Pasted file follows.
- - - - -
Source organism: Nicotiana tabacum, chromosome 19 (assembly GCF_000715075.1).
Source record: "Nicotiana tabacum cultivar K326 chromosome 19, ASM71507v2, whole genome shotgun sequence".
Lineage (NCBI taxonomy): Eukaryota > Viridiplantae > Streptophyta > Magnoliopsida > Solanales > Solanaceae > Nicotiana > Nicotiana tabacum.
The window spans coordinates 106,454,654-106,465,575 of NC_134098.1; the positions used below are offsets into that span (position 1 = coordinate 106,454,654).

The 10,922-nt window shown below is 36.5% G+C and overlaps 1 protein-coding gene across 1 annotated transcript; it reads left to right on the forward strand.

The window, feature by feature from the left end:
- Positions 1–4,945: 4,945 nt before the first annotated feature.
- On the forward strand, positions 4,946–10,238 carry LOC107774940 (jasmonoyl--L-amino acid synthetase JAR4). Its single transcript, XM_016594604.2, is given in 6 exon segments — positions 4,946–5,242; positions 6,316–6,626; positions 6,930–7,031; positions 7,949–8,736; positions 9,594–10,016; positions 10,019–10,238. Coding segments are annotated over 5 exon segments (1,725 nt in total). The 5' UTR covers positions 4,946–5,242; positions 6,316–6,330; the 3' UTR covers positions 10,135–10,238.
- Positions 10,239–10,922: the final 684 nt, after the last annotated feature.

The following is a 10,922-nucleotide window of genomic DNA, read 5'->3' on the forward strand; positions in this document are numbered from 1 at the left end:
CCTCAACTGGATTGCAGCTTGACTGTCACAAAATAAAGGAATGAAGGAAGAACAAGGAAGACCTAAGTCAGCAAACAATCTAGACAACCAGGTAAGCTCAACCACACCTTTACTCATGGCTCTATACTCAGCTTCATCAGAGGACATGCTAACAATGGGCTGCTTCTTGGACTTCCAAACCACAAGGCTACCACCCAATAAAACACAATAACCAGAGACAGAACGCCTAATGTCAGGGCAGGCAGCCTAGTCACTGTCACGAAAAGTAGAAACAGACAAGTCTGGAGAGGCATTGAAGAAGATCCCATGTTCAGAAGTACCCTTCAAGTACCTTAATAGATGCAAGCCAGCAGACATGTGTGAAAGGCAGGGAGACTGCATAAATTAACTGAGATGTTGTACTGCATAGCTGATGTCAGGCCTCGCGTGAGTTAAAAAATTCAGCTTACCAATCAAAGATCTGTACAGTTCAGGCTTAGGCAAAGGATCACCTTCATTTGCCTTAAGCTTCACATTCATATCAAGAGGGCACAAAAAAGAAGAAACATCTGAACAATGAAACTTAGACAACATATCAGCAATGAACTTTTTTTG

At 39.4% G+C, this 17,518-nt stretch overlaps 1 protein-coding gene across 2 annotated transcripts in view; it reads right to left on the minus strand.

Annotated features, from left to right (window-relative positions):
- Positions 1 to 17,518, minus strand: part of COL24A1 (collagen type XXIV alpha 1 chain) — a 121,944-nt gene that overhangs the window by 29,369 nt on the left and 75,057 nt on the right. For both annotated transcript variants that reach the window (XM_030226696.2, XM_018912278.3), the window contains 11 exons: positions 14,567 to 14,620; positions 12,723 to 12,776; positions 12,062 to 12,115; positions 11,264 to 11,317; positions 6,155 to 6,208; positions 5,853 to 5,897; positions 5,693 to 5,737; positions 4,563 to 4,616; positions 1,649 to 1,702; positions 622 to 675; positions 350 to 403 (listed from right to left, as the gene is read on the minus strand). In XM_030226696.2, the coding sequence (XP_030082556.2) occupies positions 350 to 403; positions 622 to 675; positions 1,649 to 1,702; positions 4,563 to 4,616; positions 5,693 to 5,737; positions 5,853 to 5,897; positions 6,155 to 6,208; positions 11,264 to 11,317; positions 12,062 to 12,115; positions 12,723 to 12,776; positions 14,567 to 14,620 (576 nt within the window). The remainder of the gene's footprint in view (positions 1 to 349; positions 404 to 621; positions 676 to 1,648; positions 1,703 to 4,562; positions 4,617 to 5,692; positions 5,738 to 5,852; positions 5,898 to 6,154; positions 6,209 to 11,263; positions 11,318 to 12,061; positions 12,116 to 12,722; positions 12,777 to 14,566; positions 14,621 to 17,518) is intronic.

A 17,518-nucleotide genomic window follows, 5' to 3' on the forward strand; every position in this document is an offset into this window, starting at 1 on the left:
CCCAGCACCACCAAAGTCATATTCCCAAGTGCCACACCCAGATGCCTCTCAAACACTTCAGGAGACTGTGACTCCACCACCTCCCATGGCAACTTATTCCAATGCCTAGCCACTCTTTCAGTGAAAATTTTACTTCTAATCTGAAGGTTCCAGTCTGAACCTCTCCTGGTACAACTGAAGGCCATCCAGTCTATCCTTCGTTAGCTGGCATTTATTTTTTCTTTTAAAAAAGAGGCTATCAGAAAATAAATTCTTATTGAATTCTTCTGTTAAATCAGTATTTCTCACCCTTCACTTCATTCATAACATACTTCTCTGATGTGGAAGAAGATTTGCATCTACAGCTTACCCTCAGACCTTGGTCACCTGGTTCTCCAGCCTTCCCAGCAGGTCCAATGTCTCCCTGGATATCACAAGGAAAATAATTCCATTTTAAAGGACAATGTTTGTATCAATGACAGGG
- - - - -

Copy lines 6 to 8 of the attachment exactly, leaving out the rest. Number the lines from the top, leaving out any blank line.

The window, feature by feature from the left end:
- Positions 1–4,945: 4,945 nt before the first annotated feature.
- On the forward strand, positions 4,946–10,238 carry LOC107774940 (jasmonoyl--L-amino acid synthetase JAR4). Its single transcript, XM_016594604.2, is given in 6 exon segments — positions 4,946–5,242; positions 6,316–6,626; positions 6,930–7,031; positions 7,949–8,736; positions 9,594–10,016; positions 10,019–10,238. Coding segments are annotated over 5 exon segments (1,725 nt in total). The 5' UTR covers positions 4,946–5,242; positions 6,316–6,330; the 3' UTR covers positions 10,135–10,238.